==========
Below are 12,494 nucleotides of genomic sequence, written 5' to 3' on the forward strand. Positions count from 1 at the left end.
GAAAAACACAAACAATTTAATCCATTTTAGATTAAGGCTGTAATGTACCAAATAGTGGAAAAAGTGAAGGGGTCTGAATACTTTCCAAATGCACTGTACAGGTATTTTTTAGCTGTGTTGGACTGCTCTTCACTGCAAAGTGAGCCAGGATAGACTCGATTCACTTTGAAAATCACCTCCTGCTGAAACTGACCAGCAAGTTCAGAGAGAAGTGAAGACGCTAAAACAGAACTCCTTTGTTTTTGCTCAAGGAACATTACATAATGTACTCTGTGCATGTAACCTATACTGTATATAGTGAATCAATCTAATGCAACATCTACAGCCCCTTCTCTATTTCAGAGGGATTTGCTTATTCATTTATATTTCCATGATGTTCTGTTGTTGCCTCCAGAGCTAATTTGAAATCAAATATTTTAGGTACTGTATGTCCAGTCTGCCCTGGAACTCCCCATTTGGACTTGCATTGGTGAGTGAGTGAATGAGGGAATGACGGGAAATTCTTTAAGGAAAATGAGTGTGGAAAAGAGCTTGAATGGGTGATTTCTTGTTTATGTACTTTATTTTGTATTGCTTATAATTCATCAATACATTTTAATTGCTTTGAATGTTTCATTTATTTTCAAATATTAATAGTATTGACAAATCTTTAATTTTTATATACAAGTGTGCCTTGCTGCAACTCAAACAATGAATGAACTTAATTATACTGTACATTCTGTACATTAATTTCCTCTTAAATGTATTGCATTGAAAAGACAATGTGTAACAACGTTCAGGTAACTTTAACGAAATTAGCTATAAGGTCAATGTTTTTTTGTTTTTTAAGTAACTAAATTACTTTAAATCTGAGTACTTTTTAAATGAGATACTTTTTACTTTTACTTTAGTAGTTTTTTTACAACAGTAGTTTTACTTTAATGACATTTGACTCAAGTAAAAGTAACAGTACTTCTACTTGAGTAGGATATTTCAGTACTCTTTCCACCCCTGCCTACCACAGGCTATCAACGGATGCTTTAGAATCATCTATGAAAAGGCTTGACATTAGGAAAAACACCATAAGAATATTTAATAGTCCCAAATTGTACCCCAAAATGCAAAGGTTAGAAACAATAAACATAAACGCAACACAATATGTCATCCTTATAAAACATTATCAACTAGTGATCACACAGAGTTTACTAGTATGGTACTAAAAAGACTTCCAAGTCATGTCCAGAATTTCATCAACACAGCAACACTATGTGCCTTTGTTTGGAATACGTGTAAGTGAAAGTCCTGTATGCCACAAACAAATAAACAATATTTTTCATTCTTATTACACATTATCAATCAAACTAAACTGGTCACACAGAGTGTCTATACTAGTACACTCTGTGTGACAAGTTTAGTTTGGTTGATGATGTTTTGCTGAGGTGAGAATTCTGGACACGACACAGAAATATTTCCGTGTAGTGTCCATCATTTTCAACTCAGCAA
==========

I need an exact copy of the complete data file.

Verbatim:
Below are 12,494 nucleotides of genomic sequence, written 5' to 3' on the forward strand. Positions count from 1 at the left end.
GAAAAACACAAACAATTTAATCCATTTTAGATTAAGGCTGTAATGTACCAAATAGTGGAAAAAGTGAAGGGGTCTGAATACTTTCCAAATGCACTGTACAGGTATTTTTTAGCTGTGTTGGACTGCTCTTCACTGCAAAGTGAGCCAGGATAGACTCGATTCACTTTGAAAATCACCTCCTGCTGAAACTGACCAGCAAGTTCAGAGAGAAGTGAAGACGCTAAAACAGAACTCCTTTGTTTTTGCTCAAGGAACATTACATAATGTACTCTGTGCATGTAACCTATACTGTATATAGTGAATCAATCTAATGCAACATCTACAGCCCCTTCTCTATTTCAGAGGGATTTGCTTATTCATTTATATTTCCATGATGTTCTGTTGTTGCCTCCAGAGCTAATTTGAAATCAAATATTTTAGGTACTGTATGTCCAGTCTGCCCTGGAACTCCCCATTTGGACTTGCATTGGTGAGTGAGTGAATGAGGGAATGACGGGAAATTCTTTAAGGAAAATGAGTGTGGAAAAGAGCTTGAATGGGTGATTTCTTGTTTATGTACTTTATTTTGTATTGCTTATAATTCATCAATACATTTTAATTGCTTTGAATGTTTCATTTATTTTCAAATATTAATAGTATTGACAAATCTTTAATTTTTATATACAAGTGTGCCTTGCTGCAACTCAAACAATGAATGAACTTAATTATACTGTACATTCTGTACATTAATTTCCTCTTAAATGTATTGCATTGAAAAGACAATGTGTAACAACGTTCAGGTAACTTTAACGAAATTAGCTATAAGGTCAATGTTTTTTTGTTTTTTAAGTAACTAAATTACTTTAAATCTGAGTACTTTTTAAATGAGATACTTTTTACTTTTACTTTAGTAGTTTTTTTACAACAGTAGTTTTACTTTAATGACATTTGACTCAAGTAAAAGTAACAGTACTTCTACTTGAGTAGGATATTTCAGTACTCTTTCCACCCCTGCCTACCACAGGCTATCAACGGATGCTTTAGAATCATCTATGAAAAGGCTTGACATTAGGAAAAACACCATAAGAATATTTAATAGTCCCAAATTGTACCCCAAAATGCAAAGGTTAGAAACAATAAACATAAACGCAACACAATATGTCATCCTTATAAAACATTATCAACTAGTGATCACACAGAGTTTACTAGTATGGTACTAAAAAGACTTCCAAGTCATGTCCAGAATTTCATCAACACAGCAACACTATGTGCCTTTGTTTGGAATACGTGTAAGTGAAAGTCCTGTATGCCACAAACAAATAAACAATATTTTTCATTCTTATTACACATTATCAATCAAACTAAACTGGTCACACAGAGTGTCTATACTAGTACACTCTGTGTGACAAGTTTAGTTTGGTTGATGATGTTTTGCTGAGGTGAGAATTCTGGACACGACACAGAAATATTTCCGTGTAGTGTCCATCATTTTCAACTCAGCAA